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Carmen Macdonald

A passion for fishing and hunting grew into a career that's included Alaskan guide, media sales, writer and the politics of outdoor recreation. My company, Vaunt Marketing, represents industry-leading brands in the US and Canadian markets.

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December 18, 2013

North River and Clemens Replace Wounded Warrior Boat

by Carmen Macdonald

Tuesday, December 17th was a good day for Puyallup, Washington's Jeff Mason.



About a month ago, Mason's 20-foot North River was stolen from his home in broad daylight. A new neighbor actually watched it happen, but did not think much of it in the daylight.

What separates Mason's boat from many thousands of other North River hulls in the market was its purpose. Mason, having retired from 34 years with 7-Eleven as a market manger, had the boat custom outfitted to accommodate a wheelchair. His retirement endeavor was to be Fish'n Trips For Heroes, a non-profit with a singular goal "To take Wounded Warriors in the Warrior Transition Battalion, over at JBLM, out on one-on-one fishing trips in the Northwest," said Mason.

Word spreads quickly, and in no time the news had made it to the North River factory, Clemens Marine and North RIver CEO Brent Hutchings.

In a shorter amount of time than it took for me to hear about the story, North River and Clemens had replaced Mason's boat, yesterday in fact.

101.9 Kink FM has the interview and full story.

More about Mason and his stolen boat from Komonews.com.

Merry Christmas to all, and thank you to the members of our armed forces, active, retired, wounded and not.

February 05, 2013

North River Boats, Back On The Throttle

by Carmen Macdonald

You just might notice a few more North River Boats on the show floor this week at the Pacific Northwest Sportsmen's Show at the Portland Expo Center.


At January's Portland Boat Show, I couldn't help but notice a reinvigorated selection of North River hulls at Clemen's Marine.


The brand seemed to all but disappear when past owner Brian Brush led the company to financial ruin and then sealed his own path to hell by committing murder.

As Brush stood trial and awaited his impending life sentence, talk of the company was overshadowed by the sadness for the life Brush took and it was probably assumed that the company, and all of its' employees, had faded away.

That's certainly what I would have expected.

Surprisingly, however, the company never went anywhere. Downsized for sure. Owned by the banks and massively restricted by loss of available credit, absolutely. Unable to floor boats with retailers and without a motor company distribution deal, yep. But not gone.

Rather than going away, North River was held together by commercial contracts that kept a steady flow of craft moving through the production facility east of Roseburg. For the remaining employees, it was a stressful period. Under bank ownership, the company could have been shut down on any given day.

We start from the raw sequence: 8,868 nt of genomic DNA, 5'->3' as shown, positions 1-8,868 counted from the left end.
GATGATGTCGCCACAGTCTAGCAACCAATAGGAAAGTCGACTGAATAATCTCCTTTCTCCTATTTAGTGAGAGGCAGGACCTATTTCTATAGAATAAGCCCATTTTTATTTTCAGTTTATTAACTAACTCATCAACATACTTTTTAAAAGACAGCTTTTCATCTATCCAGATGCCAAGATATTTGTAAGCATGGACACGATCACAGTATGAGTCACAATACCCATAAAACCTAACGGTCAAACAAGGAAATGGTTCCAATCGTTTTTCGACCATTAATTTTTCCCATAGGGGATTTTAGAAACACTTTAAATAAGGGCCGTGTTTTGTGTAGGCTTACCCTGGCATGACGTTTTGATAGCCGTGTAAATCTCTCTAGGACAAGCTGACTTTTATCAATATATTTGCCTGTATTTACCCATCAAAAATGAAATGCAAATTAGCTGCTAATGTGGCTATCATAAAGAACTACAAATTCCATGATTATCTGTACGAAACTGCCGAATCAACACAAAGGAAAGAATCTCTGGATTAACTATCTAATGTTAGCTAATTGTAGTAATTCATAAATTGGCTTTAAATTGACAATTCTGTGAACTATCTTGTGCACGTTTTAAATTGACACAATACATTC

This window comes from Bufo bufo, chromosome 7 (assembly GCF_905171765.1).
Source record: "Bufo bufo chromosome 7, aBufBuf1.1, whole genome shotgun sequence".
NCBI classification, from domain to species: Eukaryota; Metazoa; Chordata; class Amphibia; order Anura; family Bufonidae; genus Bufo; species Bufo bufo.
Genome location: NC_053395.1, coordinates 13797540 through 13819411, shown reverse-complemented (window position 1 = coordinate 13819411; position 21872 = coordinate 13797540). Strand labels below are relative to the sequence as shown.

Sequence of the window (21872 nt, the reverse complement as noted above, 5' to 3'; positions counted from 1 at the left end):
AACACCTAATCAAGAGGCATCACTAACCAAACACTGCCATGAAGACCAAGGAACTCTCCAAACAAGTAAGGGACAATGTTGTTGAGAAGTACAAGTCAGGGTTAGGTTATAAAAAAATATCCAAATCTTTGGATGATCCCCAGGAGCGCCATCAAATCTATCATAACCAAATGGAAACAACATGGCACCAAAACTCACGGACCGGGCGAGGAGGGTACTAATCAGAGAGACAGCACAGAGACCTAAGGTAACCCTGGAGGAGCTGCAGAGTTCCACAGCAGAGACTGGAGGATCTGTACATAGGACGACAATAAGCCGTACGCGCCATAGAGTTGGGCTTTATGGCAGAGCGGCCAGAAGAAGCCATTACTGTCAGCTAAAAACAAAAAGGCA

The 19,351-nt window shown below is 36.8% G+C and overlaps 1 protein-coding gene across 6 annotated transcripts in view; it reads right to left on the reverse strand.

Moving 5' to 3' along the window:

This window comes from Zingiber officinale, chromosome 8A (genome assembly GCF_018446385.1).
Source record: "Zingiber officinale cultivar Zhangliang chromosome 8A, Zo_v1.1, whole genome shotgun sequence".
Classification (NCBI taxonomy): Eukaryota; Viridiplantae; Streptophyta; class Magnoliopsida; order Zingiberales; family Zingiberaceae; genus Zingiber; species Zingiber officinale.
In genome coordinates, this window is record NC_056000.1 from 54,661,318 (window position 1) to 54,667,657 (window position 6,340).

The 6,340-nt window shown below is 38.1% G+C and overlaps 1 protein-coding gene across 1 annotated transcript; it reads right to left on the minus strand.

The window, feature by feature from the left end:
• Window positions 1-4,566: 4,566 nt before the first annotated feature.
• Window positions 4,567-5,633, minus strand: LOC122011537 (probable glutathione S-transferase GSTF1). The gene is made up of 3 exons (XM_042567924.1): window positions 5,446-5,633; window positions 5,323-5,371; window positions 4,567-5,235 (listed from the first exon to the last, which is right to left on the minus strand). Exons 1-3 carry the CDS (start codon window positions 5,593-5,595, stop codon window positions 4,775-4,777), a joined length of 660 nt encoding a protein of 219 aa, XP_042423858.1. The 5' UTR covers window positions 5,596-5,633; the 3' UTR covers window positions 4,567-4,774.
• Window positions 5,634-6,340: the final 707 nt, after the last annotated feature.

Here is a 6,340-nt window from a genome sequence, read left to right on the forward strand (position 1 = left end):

Buoyed by the strength of design, materials and construction quality that have always defined North River, the company pressed on. Contracts continued to come, and even some recreational boat dealers paid cash for boats so they could offer the North River product line to their customers.


Clean lines, beautiful fit and finish and excellent handling qualities positioned North River as the hard-core riverboat with the finer detail points that allowed them to cross over into the family boat market.


For three and a half years, North River Boats operated day-to-day-to-day. On August 15, 2012, however, purchase of the company's assets was finalized by Oregon-based NW Bend Boats. The company does business as North River Boats. The investment firm has no intention of moving the brand's production facilities from Roseburg, Oregon.

Over the last five months, North River has continued to book orders from its recreational, commercial and government customers.

Brent Hutchings, new North River CEO said, "There's no longer the burden of receivership. Thanks to the efforts of North River's outstanding employees and the exceptional financial strength of the new parent company, the company has a bright future."

Fans of North River Boats will be excited about what has not changed within the company. Of 75 employees, a vast percentage have been with the company longer than 10 years. Jay, Mike, Gary, Jordan… all the familiar names are there.

Over 2 years ago I had the opportunity to speak with Jay Conn, North River General Manager. He mentioned that at the time when the company seemed to be falling apart, he made a commitment to the crew that if they stuck it out, he'd stand by them and be the guy to turn the lights out.

Fans of the Seahawk, Scout, Commander and Trapper will certainly be happy that switch was never flipped.
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